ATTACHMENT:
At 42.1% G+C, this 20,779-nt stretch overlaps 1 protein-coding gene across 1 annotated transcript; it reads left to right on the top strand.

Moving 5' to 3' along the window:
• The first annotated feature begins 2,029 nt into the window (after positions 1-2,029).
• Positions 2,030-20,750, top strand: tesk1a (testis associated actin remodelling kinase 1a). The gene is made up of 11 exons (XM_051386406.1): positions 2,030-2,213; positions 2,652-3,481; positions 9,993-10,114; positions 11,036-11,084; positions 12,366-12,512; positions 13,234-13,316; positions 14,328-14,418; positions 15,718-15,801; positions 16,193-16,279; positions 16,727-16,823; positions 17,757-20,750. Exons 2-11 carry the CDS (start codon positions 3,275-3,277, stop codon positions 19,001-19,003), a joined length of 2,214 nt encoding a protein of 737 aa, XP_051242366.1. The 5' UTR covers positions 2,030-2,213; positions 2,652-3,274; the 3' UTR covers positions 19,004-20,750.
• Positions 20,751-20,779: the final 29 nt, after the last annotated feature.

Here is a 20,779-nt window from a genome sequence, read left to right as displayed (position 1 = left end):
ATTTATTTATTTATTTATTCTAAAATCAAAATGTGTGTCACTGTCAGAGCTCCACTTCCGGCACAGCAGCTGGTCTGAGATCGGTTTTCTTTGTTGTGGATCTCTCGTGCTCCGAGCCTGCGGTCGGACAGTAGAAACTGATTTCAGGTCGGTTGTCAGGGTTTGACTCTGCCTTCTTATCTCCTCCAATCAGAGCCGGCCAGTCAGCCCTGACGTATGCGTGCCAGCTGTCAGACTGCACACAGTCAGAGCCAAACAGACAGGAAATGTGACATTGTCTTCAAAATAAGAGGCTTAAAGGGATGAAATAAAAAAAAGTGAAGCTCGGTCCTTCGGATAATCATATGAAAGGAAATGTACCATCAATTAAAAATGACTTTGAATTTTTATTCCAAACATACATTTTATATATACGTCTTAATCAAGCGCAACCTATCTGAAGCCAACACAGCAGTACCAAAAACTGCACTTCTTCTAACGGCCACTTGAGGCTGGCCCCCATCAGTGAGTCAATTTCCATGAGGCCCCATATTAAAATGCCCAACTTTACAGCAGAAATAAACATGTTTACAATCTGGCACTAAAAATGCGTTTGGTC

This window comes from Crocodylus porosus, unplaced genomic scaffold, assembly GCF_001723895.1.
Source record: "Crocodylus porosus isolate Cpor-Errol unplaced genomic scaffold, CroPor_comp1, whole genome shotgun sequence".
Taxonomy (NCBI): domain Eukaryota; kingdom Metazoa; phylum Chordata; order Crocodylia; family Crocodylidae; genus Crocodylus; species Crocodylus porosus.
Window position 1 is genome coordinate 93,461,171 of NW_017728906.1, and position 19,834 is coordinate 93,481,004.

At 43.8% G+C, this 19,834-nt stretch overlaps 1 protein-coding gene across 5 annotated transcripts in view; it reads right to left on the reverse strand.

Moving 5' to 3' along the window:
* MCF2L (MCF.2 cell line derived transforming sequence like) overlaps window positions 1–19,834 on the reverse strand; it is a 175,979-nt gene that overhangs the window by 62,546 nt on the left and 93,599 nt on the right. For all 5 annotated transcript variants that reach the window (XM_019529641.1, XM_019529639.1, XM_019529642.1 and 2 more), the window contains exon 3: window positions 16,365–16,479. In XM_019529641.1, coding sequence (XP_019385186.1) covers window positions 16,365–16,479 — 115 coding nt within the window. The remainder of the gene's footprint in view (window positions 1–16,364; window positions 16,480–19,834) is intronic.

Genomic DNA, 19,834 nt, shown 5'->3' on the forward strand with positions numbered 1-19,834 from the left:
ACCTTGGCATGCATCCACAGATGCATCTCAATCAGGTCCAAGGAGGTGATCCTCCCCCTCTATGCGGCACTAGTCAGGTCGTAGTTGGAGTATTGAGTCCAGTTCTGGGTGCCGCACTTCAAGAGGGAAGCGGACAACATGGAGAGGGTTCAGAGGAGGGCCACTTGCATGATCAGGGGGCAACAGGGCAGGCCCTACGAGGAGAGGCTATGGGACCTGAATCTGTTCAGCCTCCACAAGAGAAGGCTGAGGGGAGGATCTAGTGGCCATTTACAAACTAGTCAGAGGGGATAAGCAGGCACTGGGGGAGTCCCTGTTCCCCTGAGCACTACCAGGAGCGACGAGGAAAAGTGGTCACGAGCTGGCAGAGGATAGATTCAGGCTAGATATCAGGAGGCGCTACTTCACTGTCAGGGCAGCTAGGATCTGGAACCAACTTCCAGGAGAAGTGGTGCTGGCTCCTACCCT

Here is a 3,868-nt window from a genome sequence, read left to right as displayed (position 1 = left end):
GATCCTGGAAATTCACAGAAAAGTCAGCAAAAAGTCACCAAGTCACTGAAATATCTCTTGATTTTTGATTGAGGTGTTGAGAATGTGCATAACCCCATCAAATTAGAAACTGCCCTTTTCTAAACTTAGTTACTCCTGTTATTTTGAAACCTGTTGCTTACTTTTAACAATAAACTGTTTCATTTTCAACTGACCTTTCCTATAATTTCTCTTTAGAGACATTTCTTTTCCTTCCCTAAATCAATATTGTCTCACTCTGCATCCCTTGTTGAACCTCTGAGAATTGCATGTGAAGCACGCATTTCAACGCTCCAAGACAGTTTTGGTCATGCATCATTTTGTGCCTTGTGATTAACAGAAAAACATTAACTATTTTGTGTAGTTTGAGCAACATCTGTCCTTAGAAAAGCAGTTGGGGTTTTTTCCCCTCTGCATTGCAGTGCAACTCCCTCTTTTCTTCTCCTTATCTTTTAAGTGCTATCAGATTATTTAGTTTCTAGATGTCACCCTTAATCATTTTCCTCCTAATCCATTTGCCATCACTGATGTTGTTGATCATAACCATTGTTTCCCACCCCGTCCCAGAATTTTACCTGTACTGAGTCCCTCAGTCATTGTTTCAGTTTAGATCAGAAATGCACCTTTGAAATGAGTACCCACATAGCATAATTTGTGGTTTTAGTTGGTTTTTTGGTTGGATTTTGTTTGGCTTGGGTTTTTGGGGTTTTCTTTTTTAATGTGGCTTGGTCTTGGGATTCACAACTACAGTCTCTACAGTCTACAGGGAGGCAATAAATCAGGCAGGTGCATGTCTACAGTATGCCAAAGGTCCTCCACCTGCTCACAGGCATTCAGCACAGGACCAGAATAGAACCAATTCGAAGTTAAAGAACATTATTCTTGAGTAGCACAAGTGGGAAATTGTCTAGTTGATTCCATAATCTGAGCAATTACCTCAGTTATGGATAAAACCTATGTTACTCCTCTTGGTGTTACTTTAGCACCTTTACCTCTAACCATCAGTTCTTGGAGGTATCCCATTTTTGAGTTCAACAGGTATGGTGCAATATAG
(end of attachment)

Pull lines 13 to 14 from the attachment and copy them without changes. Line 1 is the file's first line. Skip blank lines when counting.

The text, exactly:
Moving 5' to 3' along the window:
* MCF2L (MCF.2 cell line derived transforming sequence like) overlaps window positions 1–19,834 on the reverse strand; it is a 175,979-nt gene that overhangs the window by 62,546 nt on the left and 93,599 nt on the right. For all 5 annotated transcript variants that reach the window (XM_019529641.1, XM_019529639.1, XM_019529642.1 and 2 more), the window contains exon 3: window positions 16,365–16,479. In XM_019529641.1, coding sequence (XP_019385186.1) covers window positions 16,365–16,479 — 115 coding nt within the window. The remainder of the gene's footprint in view (window positions 1–16,364; window positions 16,480–19,834) is intronic.